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Former president Zardari called killing of Osama bin Laden "Good News", reveals Barack Obama

  • Former American president says despite realizing the fact that the operation violated the sovereignty of Pakistan, he instructed the US Army to strike al-Qaeda leader in Abbottabad
Published November 18, 2020

(Karachi) Former US president Barack Obama has transpired that he did not take the Government of Pakistan on board regarding the operation against Osama bin Laden in Abbottabad during the 2011 raid, an article published in Dawn stated.

Obama penned down a detailed account of the raid carried out by US troops in Laden's compound in his book titled “A Promised Land” which was released on November 17.

The former American president stated that despite realizing the fact that Osama bin Laden was the most-wanted and high profile al-Qaeda terrorist, he instructed the US Army to take him out. He said the move violated the sovereignty of Pakistan but the action was necessary as he could have escaped.

“Whatever we chose to do in Abbottabad, then, would involve violating the territory of a putative ally in the most egregious way possible, short of war- raising both the diplomatic stakes and the operational complexities,” he wrote in the book.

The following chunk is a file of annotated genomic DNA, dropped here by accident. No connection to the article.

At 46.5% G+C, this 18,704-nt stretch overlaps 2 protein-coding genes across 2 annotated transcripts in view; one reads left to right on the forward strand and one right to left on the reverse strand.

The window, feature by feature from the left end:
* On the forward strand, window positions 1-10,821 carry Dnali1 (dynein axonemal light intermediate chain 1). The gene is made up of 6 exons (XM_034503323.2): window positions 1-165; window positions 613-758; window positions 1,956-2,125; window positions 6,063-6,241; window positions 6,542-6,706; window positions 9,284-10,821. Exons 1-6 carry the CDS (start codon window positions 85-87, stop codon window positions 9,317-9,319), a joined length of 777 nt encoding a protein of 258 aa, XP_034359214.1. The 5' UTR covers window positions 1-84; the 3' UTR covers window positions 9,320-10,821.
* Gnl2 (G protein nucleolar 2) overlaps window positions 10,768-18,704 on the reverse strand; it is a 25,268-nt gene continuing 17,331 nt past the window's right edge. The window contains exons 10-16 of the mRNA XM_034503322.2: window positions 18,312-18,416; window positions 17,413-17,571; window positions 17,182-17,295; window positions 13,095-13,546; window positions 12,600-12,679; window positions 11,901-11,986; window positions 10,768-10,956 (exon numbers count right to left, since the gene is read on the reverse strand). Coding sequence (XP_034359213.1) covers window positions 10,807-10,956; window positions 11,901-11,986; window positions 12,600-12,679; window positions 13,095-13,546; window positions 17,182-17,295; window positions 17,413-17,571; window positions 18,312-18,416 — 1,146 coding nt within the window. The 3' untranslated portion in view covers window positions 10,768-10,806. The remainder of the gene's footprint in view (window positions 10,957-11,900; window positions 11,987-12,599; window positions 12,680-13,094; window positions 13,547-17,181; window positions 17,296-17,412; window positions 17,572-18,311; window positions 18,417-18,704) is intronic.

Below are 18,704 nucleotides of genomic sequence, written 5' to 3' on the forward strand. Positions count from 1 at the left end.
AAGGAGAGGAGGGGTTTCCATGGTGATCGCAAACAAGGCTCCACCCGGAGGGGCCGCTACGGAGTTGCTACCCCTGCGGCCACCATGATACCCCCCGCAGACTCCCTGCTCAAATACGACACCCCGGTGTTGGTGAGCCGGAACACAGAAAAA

Obama mentioned that the then vice-president Joe Biden and his defence secretary Robert Gates did not support his decision to launch a strike on Laden's compound.

He wrote that after the successful killing of the top al-Qaeda leader, he called several world leaders to inform them about the major development. He also phoned the then president of Pakistan Asif Ali Zardari, who "showed genuine emotion.

"Zardari showed genuine emotion, recalling how his wife, Benazir Bhutto, had been killed by extremists with reported ties to Al Qaeda,” Obama wrote.

“I expected my most difficult call to be with Pakistan’s beleaguered president, Asif Ali Zardari, who would surely face a backlash at home over our violation of Pakistani sovereignty,” he stated in the book. “When I reached him, however, he expressed congratulations and support. ‘Whatever the fallout,' he said, ‘it’s very good news'."

He said apart from Zardari, the US officials also called the then army chief General Ashfaq Pervez Kayani who requested the United States to come clean about the raid so that the Pakistani public's reaction could be managed.

Obama further wrote that he preferred not involving the Pakistani government in the raid because he believed certain elements inside the country maintained links to the Taliban and al-Qaeda.

“Based on what I’d heard, I decided we had enough information to begin developing options for an attack on the compound. While the CIA team continued to work on identifying the Pacer, I asked Tom Donilon and John Brennan to explore what a raid would look like,” he wrote.

“The need for secrecy added to the challenge; if even the slightest hint of our lead on bin Laden leaked, we knew our opportunity would be lost. As a result, only a handful of people across the entire federal government were read into the planning phase of the operation."

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